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Troubled Sandwich Shop HoneyHole Closes as New Owner Apparently Disappears

Some employees say they haven’t been paid, and no one can locate owner Evan Bramer

The HoneyHole storefront. Harry Cheadle
Harry Cheadle is the editor of Eater Seattle.

In another blow to a once-beloved sandwich shop, the latest owner of the HoneyHole seems to have disappeared, according to the Stranger, leaving some employees unpaid and with no option other than to close the Capitol Hill restaurant.

In May, Eater Seattle and other outlets published stories about working conditions under then–owner Kristin Rye, who was accused of tolerating transphobia and not paying employees on time. Not long afterward, it was sold to HoneyHole employee Evan Bramer.

But according to the Stranger, Bramer has now disappeared. “No employee has heard from Bramer since Thursday,” the paper reported on Tuesday, October 31. Employees contacted four area hospitals to see if Bramer had been admitted but none said that he had. On Monday, they filed a missing persons report with Seattle Police Department.

The Stranger also reports that some workers who receive paper checks rather than direct deposit have had their paychecks bounce. When a manager gave the Seattle Police Department the address listed on those checks, “cops told her the place did not exist within the city of Seattle,” the Stranger wrote.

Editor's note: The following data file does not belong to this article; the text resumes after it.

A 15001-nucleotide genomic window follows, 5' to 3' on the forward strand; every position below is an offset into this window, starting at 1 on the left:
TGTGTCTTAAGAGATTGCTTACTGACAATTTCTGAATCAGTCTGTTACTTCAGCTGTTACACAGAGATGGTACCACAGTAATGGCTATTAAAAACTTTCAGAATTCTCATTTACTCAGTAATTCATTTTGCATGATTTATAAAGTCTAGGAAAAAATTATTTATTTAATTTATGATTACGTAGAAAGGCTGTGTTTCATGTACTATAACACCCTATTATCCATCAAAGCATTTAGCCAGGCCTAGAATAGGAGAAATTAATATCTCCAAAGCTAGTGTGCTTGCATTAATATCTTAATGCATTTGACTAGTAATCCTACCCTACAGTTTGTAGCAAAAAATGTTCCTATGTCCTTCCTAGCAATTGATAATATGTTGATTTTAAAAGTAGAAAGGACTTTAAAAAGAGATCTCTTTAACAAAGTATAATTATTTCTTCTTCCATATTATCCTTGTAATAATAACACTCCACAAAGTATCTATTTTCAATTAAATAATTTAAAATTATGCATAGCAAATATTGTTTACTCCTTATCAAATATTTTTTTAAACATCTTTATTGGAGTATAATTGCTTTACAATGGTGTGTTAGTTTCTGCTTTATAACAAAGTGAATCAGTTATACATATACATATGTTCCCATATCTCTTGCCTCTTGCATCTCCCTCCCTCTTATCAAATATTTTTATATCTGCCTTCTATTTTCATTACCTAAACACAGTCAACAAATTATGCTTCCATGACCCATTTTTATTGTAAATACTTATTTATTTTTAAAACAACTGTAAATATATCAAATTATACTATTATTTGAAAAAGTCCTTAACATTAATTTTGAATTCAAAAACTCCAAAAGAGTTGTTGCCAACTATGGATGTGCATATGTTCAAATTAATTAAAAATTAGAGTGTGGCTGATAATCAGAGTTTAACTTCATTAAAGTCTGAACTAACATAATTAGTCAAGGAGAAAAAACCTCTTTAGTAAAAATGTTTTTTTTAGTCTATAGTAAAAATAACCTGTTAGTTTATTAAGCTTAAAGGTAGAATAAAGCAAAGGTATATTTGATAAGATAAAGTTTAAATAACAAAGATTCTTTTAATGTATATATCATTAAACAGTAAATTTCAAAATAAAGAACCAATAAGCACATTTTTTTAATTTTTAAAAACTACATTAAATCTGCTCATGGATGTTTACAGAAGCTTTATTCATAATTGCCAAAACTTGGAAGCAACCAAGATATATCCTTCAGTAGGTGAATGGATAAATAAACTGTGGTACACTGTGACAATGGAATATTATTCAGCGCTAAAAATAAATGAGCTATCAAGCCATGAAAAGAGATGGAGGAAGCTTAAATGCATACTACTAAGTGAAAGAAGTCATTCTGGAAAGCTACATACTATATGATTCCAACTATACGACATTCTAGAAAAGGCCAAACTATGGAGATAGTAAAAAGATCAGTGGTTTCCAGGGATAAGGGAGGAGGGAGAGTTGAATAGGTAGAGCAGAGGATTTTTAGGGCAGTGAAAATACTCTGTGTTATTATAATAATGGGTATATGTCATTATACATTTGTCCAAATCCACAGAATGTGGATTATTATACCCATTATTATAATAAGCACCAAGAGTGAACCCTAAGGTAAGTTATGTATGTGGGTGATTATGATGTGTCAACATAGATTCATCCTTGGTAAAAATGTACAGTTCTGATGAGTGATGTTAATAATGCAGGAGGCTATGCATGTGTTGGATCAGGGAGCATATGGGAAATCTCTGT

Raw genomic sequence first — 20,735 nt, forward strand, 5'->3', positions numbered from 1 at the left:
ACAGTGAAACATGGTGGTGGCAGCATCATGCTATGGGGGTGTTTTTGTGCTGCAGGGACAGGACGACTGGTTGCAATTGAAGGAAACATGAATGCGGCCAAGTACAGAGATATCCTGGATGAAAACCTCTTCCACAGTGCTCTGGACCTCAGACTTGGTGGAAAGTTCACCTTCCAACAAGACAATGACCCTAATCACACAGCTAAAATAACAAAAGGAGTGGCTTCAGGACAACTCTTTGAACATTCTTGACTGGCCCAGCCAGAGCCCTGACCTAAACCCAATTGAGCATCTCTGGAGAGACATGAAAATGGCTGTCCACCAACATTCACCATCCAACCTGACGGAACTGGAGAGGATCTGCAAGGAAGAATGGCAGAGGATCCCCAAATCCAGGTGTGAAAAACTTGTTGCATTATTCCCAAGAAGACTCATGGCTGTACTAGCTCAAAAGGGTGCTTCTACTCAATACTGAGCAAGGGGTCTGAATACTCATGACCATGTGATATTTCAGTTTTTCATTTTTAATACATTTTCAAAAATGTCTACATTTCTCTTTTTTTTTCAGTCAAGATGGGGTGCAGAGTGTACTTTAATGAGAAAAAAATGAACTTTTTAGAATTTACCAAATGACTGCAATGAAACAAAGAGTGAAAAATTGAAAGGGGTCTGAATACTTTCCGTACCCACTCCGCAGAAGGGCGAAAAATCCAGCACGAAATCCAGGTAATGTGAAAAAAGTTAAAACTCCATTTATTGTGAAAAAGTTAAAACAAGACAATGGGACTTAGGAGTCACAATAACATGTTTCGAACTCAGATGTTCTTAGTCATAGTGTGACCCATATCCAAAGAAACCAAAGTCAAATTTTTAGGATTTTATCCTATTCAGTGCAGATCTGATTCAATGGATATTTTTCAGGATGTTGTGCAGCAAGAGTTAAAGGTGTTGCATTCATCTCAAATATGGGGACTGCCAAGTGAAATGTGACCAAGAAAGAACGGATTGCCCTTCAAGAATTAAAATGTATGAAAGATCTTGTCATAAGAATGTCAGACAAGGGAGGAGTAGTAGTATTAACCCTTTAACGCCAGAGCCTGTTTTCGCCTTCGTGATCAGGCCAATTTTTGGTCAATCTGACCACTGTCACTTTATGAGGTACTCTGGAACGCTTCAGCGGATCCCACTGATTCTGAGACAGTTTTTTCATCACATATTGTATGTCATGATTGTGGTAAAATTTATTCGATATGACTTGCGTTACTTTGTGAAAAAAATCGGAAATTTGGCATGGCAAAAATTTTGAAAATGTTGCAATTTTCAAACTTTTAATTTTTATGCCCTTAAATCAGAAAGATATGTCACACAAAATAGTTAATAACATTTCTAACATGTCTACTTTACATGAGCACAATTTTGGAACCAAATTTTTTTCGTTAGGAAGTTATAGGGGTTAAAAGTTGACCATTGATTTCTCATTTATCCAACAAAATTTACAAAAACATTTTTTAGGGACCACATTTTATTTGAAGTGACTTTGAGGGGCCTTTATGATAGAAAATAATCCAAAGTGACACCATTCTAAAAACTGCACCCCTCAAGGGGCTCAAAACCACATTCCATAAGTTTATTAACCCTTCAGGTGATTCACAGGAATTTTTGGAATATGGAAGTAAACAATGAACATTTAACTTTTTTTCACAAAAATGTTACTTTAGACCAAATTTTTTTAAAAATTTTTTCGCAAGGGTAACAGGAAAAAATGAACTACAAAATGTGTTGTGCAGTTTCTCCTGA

The HoneyHole website has a message indicating the hosting fees have gone unpaid, and a manager told the Stranger that the restaurant owed $3,000 to one of its food vendors. On Wednesday, Eater Seattle went by the HoneyHole and found two signs taped to the door. One was a hand-written sign reading, “Closed sorry for the inconvenience.” The other was a 48-hour notice from the landlord informing HoneyHole that the owner intended to go inside on Thursday “to verify Resident has abandoned premises.”

Former HoneyHole employee Cody Deasy was outside the storefront giving an interview to a local news station and talked to Eater Seattle afterward. He described Bramer’s style as “very laissez faire.”

“He didn’t care as much about the quality of the food as Kristen did,” Deasy said. “He let go a lot of the key people that were responsible for food quality.”

Deasy added that business had been bad since the articles about Rye came out earlier in the year, and staffing issues were causing long wait times. “We just naturally started losing customers,” he said. Three weeks ago, Deasy quit his full-time position at HoneyHole because his hours were cut in half.

Eater Seattle has reached out to the HoneyHole’s official email address. We’ll update this article if we hear anything back.


703 East Pike Street, , WA 98122 (206) 709-1399 Visit Website